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Regional study looks at use of primary care services in EDs

Regional research looks at use of primary care service in EDs in a bid to reduce patient burden in emergency departments.

Locating primary care services within emergency departments (EDs) is among the approaches being adopted to reduce the burden placed on EDs by patients with non-urgent problems. But the effectiveness of such schemes is largely unknown.

This study aimed to identify barriers and facilitators to general practitioner (GP) services in EDs in one region in England.


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Self-report surveys were completed by 13 EDs, and interviews conducted with four ED consultants, an ED nurse and three GPs.

The findings revealed wide variability. Twelve EDs had primary care services and three models were identified: primary care embedded in the ED; a separate primary care service located next to the ED; a GP out-of-hours service on the same hospital site.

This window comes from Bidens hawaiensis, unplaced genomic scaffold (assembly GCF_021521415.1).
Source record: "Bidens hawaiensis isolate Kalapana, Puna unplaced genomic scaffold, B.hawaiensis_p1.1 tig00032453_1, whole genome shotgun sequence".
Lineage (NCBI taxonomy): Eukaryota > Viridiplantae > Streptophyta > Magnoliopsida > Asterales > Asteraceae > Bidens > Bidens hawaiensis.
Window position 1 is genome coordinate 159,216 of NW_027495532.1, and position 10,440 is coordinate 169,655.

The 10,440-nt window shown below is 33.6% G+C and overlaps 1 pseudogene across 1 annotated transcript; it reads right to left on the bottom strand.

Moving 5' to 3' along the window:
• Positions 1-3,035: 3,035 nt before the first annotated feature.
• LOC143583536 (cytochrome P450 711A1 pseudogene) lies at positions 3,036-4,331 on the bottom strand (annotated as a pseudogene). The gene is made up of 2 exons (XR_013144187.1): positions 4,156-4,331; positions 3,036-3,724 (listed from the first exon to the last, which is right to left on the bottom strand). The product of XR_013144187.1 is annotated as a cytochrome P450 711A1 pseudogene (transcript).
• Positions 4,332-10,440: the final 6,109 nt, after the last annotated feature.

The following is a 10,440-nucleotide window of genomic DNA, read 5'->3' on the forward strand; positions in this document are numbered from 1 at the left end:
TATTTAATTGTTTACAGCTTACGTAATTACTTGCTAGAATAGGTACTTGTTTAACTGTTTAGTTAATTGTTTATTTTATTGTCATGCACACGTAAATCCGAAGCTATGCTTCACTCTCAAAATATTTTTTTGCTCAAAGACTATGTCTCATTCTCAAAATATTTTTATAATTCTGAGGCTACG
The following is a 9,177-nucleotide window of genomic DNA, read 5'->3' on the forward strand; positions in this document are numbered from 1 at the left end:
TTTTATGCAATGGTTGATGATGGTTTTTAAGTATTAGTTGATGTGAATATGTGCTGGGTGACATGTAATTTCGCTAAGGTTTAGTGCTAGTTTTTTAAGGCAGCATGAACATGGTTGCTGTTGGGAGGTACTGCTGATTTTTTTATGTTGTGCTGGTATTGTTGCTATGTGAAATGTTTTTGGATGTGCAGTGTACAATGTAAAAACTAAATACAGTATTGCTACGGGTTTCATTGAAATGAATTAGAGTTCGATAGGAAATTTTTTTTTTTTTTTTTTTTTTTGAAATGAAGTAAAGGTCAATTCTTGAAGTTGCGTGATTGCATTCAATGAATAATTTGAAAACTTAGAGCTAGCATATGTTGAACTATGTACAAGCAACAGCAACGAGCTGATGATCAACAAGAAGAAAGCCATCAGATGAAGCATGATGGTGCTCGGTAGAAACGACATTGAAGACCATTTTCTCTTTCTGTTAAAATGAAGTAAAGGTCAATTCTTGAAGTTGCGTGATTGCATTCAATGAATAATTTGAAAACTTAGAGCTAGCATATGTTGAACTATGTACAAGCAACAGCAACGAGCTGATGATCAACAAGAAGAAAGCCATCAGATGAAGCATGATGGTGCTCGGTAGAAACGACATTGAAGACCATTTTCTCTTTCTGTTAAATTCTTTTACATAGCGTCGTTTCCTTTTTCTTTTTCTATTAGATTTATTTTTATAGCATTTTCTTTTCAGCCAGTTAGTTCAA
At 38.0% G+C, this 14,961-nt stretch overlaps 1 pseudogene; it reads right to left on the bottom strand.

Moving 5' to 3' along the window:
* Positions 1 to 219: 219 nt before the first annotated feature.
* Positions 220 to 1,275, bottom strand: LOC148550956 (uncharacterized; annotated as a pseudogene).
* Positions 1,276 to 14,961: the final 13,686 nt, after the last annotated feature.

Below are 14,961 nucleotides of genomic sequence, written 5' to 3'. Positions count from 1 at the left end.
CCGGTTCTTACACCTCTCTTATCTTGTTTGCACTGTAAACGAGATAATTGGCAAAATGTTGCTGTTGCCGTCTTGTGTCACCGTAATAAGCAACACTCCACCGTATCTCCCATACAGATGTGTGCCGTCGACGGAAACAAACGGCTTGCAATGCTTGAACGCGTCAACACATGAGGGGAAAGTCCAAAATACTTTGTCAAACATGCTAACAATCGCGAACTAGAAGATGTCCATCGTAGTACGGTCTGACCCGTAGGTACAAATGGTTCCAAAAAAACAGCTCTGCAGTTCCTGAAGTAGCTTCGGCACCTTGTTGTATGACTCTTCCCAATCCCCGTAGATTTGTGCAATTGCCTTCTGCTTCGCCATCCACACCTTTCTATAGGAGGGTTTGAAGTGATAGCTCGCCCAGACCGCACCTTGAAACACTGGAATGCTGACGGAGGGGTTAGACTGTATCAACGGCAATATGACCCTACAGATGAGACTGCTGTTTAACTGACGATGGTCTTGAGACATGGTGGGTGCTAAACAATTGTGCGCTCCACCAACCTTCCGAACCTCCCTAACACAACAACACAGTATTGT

Previous research identified issues relating to triage and this study also highlighted problems in steering appropriate patients to the primary care service.

In addition, the researchers found that some embedded GPs had to act as emergency medicine doctors because demand was so great.

The authors conclude that when locating primary care services in EDs, GPs must remain ‘sufficiently distinct’ so their skills are used appropriately. Attention should also be paid to establishing rigorous triaging systems.

Thorough assessment of similar models nationally should be undertaken to establish their impact on patients, staff and the wider emergency care system.


Ablard S, O’Keeffe C, Ramlakhan S et al (2017) Primary care services co-located with emergency departments across a UK region: early views

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